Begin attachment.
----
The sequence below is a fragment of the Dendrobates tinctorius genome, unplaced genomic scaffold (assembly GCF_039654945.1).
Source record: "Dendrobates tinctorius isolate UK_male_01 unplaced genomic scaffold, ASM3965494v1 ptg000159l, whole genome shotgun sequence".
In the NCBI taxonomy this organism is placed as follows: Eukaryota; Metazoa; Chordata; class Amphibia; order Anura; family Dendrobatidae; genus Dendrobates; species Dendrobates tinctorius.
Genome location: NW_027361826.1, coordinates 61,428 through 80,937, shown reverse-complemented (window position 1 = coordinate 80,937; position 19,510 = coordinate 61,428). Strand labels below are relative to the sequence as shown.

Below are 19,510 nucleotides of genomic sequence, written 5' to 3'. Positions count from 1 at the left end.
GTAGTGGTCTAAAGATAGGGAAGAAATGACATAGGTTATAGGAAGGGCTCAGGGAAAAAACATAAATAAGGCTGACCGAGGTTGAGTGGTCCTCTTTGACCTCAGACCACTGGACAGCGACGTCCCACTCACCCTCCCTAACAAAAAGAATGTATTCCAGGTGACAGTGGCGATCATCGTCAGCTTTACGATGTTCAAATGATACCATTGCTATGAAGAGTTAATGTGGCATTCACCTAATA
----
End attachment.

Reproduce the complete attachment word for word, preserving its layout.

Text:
The sequence below is a fragment of the Dendrobates tinctorius genome, unplaced genomic scaffold (assembly GCF_039654945.1).
Source record: "Dendrobates tinctorius isolate UK_male_01 unplaced genomic scaffold, ASM3965494v1 ptg000159l, whole genome shotgun sequence".
In the NCBI taxonomy this organism is placed as follows: Eukaryota; Metazoa; Chordata; class Amphibia; order Anura; family Dendrobatidae; genus Dendrobates; species Dendrobates tinctorius.
Genome location: NW_027361826.1, coordinates 61,428 through 80,937, shown reverse-complemented (window position 1 = coordinate 80,937; position 19,510 = coordinate 61,428). Strand labels below are relative to the sequence as shown.

Below are 19,510 nucleotides of genomic sequence, written 5' to 3'. Positions count from 1 at the left end.
GTAGTGGTCTAAAGATAGGGAAGAAATGACATAGGTTATAGGAAGGGCTCAGGGAAAAAACATAAATAAGGCTGACCGAGGTTGAGTGGTCCTCTTTGACCTCAGACCACTGGACAGCGACGTCCCACTCACCCTCCCTAACAAAAAGAATGTATTCCAGGTGACAGTGGCGATCATCGTCAGCTTTACGATGTTCAAATGATACCATTGCTATGAAGAGTTAATGTGGCATTCACCTAATA